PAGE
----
After Snapdeal, Flipkart has dragged a brand to court for sending out customer advisories against e-commerce players. Flipkart has sued Nikon India in the Karnataka High Court for placing an alert on its website, cautioning customers from buying from its online marketplace.
Nikon India had posted a notice on its website on June 16, 2014, stating that e-commerce websites like Flipkart and Snapdeal “are not our authorised partner/dealer(s)," advising customers to "check the warranty entitlements while buying from online portals."
The Flipkart case against Nikon India was filed on 3 August, and the next hearing has been scheduled on 21 August by Judge BS Patil.
When exchange4media reached out to Flipkart seeking its comment on the case, the portal said, “The matter is subjudice and we do not want to comment on this. Flipkart had filed a case seeking removal of its name from the caution notice hosted on Nikon India website since it was raising doubts on the products being sold on our platform. Products sold on Flipkart are genuine and the warranty for these brands apply as they do in the rest of the market.”
In September 2013, too, Nikon had warned its customers that e-commerce players Flipkart and Snapdeal are not the company's authorised partners in India. The announcement, however, did not appear to have any immediate consequence, as the company’s products were still up for sale on both Flipkart and Snapdeal.
This is not the first brand that has issued an advisory like this. Since last year, a host of brands have issued such advisories against online marketplaces. Top brands LG, Canon, Lenovo, Toshiba, and HP have issued advisories/caution notices over the past year, warning consumer against portals like Flipkart, Snapdeal, Amazon, etc. stating that they had not authorised the sale of their products on online marketplaces.
Flipkart had responded that customers buying Lenovo products would always get genuine products with warranty and other services, while Amazon had said that it was a neutral marketplace and did not determine prices. According to market reports last year, Amazon claimed that sellers were contractually obliged to list genuine products with manufacturer warranty across all brands. It said that it extended 100 per cent customer protection with Amazon’s A-to-Z Guarantee for all products bought on Amazon.in.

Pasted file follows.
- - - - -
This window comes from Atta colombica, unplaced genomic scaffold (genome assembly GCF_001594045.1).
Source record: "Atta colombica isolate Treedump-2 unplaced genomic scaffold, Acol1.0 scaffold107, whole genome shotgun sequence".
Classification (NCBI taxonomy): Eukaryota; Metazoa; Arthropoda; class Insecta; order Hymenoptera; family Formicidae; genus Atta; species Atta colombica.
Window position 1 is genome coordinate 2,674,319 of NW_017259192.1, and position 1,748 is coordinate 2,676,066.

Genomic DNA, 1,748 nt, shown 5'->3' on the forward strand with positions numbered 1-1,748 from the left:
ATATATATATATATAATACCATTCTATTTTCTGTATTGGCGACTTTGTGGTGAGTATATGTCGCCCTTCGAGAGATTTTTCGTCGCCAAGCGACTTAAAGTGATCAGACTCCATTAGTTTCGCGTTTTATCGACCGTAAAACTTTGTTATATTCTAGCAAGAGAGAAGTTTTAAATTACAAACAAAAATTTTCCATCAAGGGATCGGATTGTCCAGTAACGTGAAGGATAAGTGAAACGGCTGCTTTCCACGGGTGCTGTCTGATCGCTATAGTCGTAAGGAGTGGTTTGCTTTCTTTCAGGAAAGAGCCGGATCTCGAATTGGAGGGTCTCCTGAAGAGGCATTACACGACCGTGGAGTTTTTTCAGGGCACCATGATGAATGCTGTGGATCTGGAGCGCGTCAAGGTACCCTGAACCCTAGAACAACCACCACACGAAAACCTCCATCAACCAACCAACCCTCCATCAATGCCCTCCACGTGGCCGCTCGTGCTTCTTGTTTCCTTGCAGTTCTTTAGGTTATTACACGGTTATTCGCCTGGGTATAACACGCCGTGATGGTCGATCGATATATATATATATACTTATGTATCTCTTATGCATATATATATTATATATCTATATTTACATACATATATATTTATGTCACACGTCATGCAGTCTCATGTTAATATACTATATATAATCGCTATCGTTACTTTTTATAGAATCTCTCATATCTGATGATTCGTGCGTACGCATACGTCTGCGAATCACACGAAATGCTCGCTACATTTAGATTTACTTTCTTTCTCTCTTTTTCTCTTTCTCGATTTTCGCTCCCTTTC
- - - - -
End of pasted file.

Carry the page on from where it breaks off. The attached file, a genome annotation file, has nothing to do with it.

Last year, electronics manufacturer LG had issued an advisory stating that the company would not be able to guarantee the originality of products on 3rd party websites. It was reported that Daikin, Haier and Videocon were also discouraging customers from purchasing electronics items such as TVs, washing machines, microwave ovens, fridges and ACs through online marketplaces.
Flipkart’s case against Nikon is the second time in a year that an e-commerce marketplace has raised concerns over brands issuing such advisories. Last year, a suit was filed by Snapdeal seeking immediate stay on a caution notice by kitchen appliances maker Kaff. Snapdeal claimed that the allegations levelled by the appliances company were hurting its reputation in the run-up to the mega Diwali sale and customers have complained that Kaff refused to provide warranties on products purchased from the portal.
Snapdeal did not respond to queries about the advisory sent out by Nikon till the report was published. However, last year, Snapdeal went on record to say that “the warranty from the brand which is applicable for the products purchased through these sellers offline should be applicable to customers purchasing them online as well.”
Since only Flipkart and Snapdeal are named in Nikon’s advisory, other brands that we reached out to chose not to comment.
However, it is clear that online marketplaces are taking a stand and making sure consumers get to see both sides of the story.